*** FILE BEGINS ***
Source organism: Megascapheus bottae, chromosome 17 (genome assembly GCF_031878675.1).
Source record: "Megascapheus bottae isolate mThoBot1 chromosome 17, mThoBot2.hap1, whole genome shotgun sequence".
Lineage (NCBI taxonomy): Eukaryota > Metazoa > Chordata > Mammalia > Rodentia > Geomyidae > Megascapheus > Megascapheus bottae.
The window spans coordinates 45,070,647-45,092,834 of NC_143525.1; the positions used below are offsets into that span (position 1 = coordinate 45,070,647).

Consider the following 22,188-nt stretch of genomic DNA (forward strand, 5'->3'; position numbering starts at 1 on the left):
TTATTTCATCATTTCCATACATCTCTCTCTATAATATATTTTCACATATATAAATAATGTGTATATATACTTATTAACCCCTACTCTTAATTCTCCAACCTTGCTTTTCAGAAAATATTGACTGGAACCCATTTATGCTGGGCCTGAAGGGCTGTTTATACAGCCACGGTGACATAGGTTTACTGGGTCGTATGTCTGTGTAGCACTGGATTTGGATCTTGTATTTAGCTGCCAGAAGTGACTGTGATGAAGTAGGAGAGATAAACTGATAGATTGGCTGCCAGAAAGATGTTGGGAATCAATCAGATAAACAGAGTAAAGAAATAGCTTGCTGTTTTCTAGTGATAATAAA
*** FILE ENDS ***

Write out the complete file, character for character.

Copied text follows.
Source organism: Megascapheus bottae, chromosome 17 (genome assembly GCF_031878675.1).
Source record: "Megascapheus bottae isolate mThoBot1 chromosome 17, mThoBot2.hap1, whole genome shotgun sequence".
Lineage (NCBI taxonomy): Eukaryota > Metazoa > Chordata > Mammalia > Rodentia > Geomyidae > Megascapheus > Megascapheus bottae.
The window spans coordinates 45,070,647-45,092,834 of NC_143525.1; the positions used below are offsets into that span (position 1 = coordinate 45,070,647).

Consider the following 22,188-nt stretch of genomic DNA (forward strand, 5'->3'; position numbering starts at 1 on the left):
TTATTTCATCATTTCCATACATCTCTCTCTATAATATATTTTCACATATATAAATAATGTGTATATATACTTATTAACCCCTACTCTTAATTCTCCAACCTTGCTTTTCAGAAAATATTGACTGGAACCCATTTATGCTGGGCCTGAAGGGCTGTTTATACAGCCACGGTGACATAGGTTTACTGGGTCGTATGTCTGTGTAGCACTGGATTTGGATCTTGTATTTAGCTGCCAGAAGTGACTGTGATGAAGTAGGAGAGATAAACTGATAGATTGGCTGCCAGAAAGATGTTGGGAATCAATCAGATAAACAGAGTAAAGAAATAGCTTGCTGTTTTCTAGTGATAATAAA